I hope you'll enjoy my course. In addition to the fun, it's also good for transfer to CSU as a science elective!







Grading will be based on participation in all activities, in data taking on course offerings which include this, and especially on a take-home final exam. You'll have typically 3 weeks to complete the final and return the hardcopy (no emailing) to me by snail-mail. Since you have plenty of time and have the entire web available to you, I will expect a good, computer-printed set of answers to the essay portions of your exam, and the multiple choice as well. Don't expect an "A" just for showing up. I'll want demonstrated full effort, participation, and care done on the final exam for a good grade. You will need to submit the final even to get a passing grade.

75% of your grade will be based on the take-home final exam. You'll have a week to complete it. You may use the suggested text, other library books, and the internet to help you find answers. You MUST write all answers in your own words. I dock points from both students when I see they have virtually identical essays. I also check for plagarism - copying from the internet or from the notes I hand out during the course. I want to see that you have found, read, digested, and put into your own words the answers to the questions I give.

25% of your grade will be based on your active participation in all sessions. This includes the pre-trip meeting in 705 and the planetarium, and lectures, hikes which include lectures, and the telescope sessions and any work which I ask of you during these sessions. Being late to sessions does not earn full credit. Be on time. Ask thoughtful questions, demonstrate curiosity. Stay up at the telescopes until we close up. I have to confess, I'm increasingly impatient with certain students who think just showing up for a weekend of camping and a mediocre effort on the exam entitles them to an "A". This is not the case. "A" means "outstanding", not "Adequate". "A" means demonstrated competence at mastering all the material at a college level. This is a 1-unit course. Normally, a student earns 1-unit in a lab course which meets 3hrs per week for an entire semester. Imagine the work that such lab students do, and translate that into the work you must do in this class to earn a good grade. I've had students who turn in uninspired work and are then outraged they did not receive an "A". It's so unnecessary. If you aren't prepared to pay attention, master my lectures, do independent work on the exam, and do thorough research in preparing, you are welcome to put on your exam "please give me a Pass/No Pass". You must make that decision when you prepare your exam. You can't tell me "Give me either an A or give me a P/NP". That cheapens the meaning of a grade. Here's the grading scale.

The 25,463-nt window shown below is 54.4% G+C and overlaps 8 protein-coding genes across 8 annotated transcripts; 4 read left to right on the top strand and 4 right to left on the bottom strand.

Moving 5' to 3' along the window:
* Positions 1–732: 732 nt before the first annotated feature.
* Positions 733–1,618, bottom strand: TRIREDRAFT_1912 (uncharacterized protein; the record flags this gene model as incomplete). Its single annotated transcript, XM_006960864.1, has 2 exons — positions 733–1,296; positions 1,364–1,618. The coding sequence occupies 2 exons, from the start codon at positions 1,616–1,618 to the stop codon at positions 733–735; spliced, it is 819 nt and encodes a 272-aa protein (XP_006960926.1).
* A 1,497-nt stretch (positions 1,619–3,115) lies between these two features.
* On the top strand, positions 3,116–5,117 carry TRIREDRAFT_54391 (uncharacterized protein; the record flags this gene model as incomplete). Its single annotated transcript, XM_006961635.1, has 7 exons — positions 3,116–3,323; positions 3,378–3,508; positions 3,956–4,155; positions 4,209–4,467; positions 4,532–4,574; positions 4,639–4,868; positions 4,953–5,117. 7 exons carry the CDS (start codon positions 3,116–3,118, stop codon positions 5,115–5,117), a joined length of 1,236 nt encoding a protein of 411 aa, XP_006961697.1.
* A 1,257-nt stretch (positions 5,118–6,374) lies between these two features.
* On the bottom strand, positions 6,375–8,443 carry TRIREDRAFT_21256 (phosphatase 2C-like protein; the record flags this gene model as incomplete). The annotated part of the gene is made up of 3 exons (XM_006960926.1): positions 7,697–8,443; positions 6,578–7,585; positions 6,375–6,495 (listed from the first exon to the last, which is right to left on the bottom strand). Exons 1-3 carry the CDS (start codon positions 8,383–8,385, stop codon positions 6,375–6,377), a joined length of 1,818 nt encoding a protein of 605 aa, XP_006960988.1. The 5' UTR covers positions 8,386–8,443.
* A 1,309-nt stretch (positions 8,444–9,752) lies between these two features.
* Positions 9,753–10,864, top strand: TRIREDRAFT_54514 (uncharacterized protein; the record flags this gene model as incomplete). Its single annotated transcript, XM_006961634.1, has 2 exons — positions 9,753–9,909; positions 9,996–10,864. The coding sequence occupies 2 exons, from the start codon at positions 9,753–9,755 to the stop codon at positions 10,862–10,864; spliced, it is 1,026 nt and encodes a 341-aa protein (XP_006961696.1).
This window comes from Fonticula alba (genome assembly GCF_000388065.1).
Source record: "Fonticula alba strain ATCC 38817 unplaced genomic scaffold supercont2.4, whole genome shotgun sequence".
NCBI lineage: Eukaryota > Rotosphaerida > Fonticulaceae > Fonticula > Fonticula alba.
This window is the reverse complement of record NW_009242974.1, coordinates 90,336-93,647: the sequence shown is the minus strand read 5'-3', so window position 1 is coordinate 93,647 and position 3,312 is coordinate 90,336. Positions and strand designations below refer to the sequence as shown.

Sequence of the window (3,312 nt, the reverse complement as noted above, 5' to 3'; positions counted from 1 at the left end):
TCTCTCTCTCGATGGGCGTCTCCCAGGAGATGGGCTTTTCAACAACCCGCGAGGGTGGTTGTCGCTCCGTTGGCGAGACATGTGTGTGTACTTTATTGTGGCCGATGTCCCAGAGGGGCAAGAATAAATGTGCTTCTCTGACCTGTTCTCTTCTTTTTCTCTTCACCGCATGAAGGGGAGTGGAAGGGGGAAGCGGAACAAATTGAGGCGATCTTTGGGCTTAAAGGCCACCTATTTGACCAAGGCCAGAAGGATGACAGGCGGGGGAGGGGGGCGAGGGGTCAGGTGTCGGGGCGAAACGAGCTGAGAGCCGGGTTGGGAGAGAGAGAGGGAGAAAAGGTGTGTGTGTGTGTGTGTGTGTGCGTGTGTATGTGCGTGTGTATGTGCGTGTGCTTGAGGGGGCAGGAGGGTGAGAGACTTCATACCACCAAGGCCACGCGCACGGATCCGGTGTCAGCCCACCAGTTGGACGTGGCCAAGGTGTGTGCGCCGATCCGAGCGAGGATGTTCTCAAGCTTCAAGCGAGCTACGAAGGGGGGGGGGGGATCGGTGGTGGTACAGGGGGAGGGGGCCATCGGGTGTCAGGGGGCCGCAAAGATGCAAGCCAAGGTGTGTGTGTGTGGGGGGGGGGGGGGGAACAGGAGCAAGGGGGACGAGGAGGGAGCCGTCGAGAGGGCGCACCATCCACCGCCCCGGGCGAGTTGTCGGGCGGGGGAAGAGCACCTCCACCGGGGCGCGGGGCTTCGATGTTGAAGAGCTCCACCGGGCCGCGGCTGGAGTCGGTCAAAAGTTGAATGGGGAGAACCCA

A: 85% and above
B: 75-85%
C: 65-75% and Pass = 65% and above
D: 52-65%
F: less than 52%

Students with Learning Disabilities Students with learning disabilities needing accommodations should contact the instructor ASAP. As required by the Americans with Disabilities Act (ADA), accommodations are provided to insure equal opportunity for students with verified disabilities. If you need assistance with an accommodation, please contact Disabled Student services, Room 810, 479-6379, or Learning Skills Program Room 1073, 479-6220.

  1. Evaluate the general structure and evolution of planets, stars and stellar systems, including our Milky Way Galaxy.
  2. Evaluate the connections between nucleosynthesis in stars and the chemical composition of Earth and the other planets and the general processes that shape them.
  3. Take and interpret visual telescopic and instrumental scientific observations, and estimate and quantify error sources.

Astro 25 Individual Course Offerings (and camping links and mapquest data for instructor planning)




Special Astro Event?

Detailed webpage

Summer '16

June 18 9am-11:50am on campus room 705
June 24-26 at campground

Indian Creek, Sierras near Markleville Summer Milky Way Study Summer '16 Details
Fall '16

Sept 30 9am-11:50am on campus room 705
Oct 7-9 at campground at Giant Sequoia

Giant Sequoia National Monument, Redwood Meadow Cmpgd Lunar Grazing Occultation Fall '16 Details
Spr '17

Feb 25 9am-11:50am on campus room 705
Mar 3-5 at Carrizo Plain

Carrizo Plain National Monument Lunar Occultation of the Hyades Star Cluster and Aldebaren Spring '17 Details
Summer '17

July 15 9am-11:50am on campus room 705
July 21-23 at campground, Mono Hot Springs

Mono Hot Springs in Sierra, NE of Fresno Summer Milky Way Study Coming soon....